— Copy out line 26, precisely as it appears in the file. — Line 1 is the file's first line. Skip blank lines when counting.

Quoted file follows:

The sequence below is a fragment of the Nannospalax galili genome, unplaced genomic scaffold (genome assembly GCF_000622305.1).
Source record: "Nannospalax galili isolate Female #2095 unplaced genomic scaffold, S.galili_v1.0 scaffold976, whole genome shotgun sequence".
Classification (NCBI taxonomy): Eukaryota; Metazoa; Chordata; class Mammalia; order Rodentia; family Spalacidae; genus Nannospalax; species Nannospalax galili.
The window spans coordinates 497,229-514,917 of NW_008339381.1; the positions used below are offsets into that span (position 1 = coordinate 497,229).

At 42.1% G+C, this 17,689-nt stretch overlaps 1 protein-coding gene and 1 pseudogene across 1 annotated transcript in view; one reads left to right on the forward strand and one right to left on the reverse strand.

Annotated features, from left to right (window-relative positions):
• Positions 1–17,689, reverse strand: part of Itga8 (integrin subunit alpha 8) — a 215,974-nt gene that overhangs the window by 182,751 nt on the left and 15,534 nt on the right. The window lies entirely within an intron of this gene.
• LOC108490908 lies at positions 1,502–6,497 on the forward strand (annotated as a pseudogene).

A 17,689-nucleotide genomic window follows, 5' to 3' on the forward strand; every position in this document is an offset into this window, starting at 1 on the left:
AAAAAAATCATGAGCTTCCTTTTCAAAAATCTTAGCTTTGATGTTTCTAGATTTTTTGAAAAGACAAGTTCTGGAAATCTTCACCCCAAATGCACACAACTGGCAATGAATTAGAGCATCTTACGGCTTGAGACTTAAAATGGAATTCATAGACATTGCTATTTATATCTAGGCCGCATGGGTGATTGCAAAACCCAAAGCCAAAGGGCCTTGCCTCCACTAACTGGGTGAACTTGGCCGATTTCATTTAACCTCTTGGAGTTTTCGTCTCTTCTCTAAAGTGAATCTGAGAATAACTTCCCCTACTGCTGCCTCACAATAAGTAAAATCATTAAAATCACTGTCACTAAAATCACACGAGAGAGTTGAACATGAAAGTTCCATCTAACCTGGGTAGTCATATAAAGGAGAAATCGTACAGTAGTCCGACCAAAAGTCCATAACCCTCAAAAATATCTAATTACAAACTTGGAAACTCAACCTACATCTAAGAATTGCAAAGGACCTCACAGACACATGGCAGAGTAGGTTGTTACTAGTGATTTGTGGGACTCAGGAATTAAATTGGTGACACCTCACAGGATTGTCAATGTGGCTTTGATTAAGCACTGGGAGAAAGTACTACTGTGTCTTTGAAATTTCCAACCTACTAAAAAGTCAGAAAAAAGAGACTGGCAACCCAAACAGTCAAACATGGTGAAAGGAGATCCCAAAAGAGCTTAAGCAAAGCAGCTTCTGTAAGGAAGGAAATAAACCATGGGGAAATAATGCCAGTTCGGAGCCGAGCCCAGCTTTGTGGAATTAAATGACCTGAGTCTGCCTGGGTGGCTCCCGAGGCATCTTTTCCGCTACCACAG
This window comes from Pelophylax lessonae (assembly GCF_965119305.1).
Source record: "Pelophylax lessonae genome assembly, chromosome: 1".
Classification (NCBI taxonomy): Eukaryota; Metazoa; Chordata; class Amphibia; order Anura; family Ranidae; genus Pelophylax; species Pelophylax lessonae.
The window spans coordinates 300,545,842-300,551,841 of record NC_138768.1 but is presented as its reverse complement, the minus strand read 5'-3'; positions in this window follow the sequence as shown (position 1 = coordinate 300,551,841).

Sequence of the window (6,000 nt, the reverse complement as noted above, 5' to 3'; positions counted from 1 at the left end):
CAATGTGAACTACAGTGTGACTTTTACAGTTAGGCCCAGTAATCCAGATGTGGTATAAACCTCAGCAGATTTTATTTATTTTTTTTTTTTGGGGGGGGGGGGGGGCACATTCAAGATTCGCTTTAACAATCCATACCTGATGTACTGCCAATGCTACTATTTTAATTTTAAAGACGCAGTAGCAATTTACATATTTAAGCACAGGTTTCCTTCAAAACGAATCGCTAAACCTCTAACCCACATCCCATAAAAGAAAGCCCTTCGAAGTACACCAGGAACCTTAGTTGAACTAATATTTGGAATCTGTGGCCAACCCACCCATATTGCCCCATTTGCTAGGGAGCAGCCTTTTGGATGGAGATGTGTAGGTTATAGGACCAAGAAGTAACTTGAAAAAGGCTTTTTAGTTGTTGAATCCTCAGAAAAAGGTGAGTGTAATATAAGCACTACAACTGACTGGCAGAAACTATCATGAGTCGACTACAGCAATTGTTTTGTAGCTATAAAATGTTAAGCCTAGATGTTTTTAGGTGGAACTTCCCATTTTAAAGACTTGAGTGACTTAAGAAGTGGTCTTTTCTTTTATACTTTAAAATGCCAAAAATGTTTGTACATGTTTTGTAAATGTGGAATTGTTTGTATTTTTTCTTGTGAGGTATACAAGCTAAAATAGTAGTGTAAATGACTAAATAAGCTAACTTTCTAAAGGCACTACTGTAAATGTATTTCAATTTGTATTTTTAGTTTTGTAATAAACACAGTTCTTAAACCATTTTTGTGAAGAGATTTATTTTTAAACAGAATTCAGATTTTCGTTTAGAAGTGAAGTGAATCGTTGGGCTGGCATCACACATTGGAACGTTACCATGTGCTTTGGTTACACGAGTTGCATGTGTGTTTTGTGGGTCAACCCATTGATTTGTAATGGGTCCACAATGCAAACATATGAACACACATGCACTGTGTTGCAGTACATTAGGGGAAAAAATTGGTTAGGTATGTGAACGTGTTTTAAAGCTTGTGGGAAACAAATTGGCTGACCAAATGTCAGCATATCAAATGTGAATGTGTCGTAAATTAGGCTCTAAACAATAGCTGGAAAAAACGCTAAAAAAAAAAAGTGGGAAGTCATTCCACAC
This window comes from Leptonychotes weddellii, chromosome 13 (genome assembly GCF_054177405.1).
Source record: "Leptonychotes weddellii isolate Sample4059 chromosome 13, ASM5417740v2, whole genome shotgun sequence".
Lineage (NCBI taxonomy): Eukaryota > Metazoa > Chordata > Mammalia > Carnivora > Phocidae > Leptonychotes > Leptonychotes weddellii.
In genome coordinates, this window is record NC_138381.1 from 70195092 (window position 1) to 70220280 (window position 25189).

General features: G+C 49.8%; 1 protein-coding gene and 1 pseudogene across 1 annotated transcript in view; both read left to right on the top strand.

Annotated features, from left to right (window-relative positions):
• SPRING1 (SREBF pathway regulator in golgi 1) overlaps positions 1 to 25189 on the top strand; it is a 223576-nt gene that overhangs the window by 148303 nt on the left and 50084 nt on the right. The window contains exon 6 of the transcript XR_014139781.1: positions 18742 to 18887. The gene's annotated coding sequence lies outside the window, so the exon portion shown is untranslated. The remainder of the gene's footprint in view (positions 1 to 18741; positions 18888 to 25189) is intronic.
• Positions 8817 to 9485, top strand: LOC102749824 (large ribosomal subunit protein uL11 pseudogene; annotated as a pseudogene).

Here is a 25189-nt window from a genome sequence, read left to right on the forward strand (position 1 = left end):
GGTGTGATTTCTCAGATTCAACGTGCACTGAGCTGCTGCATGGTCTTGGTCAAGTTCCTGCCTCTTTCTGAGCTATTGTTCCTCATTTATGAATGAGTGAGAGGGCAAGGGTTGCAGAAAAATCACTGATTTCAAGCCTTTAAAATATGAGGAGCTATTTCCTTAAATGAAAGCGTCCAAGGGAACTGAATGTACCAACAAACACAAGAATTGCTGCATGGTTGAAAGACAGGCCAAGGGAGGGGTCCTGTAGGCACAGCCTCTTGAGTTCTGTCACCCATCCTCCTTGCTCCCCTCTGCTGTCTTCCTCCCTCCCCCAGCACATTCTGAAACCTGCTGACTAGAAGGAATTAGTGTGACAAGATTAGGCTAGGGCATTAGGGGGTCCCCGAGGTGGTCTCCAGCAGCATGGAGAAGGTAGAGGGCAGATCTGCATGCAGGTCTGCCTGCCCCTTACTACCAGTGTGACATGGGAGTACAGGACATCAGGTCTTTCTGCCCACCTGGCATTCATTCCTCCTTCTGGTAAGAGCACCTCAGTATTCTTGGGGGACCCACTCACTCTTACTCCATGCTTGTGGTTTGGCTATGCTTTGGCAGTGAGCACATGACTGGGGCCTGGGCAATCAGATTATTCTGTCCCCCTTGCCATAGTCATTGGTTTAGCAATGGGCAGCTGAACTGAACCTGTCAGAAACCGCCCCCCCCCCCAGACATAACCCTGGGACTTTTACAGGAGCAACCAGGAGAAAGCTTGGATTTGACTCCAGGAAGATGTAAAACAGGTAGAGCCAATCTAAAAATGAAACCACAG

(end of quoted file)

GGTGTGATTTCTCAGATTCAACGTGCACTGAGCTGCTGCATGGTCTTGGTCAAGTTCCTGCCTCTTTCTGAGCTATTGTTCCTCATTTATGAATGAGTGAGAGGGCAAGGGTTGCAGAAAAATCACTGATTTCAAGCCTTTAAAATATGAGGAGCTATTTCCTTAAATGAAAGCGTCCAAGGGAACTGAATGTACCAACAAACACAAGAATTGCTGCATGGTTGAAAGACAGGCCAAGGGAGGGGTCCTGTAGGCACAGCCTCTTGAGTTCTGTCACCCATCCTCCTTGCTCCCCTCTGCTGTCTTCCTCCCTCCCCCAGCACATTCTGAAACCTGCTGACTAGAAGGAATTAGTGTGACAAGATTAGGCTAGGGCATTAGGGGGTCCCCGAGGTGGTCTCCAGCAGCATGGAGAAGGTAGAGGGCAGATCTGCATGCAGGTCTGCCTGCCCCTTACTACCAGTGTGACATGGGAGTACAGGACATCAGGTCTTTCTGCCCACCTGGCATTCATTCCTCCTTCTGGTAAGAGCACCTCAGTATTCTTGGGGGACCCACTCACTCTTACTCCATGCTTGTGGTTTGGCTATGCTTTGGCAGTGAGCACATGACTGGGGCCTGGGCAATCAGATTATTCTGTCCCCCTTGCCATAGTCATTGGTTTAGCAATGGGCAGCTGAACTGAACCTGTCAGAAACCGCCCCCCCCCCCAGACATAACCCTGGGACTTTTACAGGAGCAACCAGGAGAAAGCTTGGATTTGACTCCAGGAAGATGTAAAACAGGTAGAGCCAATCTAAAAATGAAACCACAG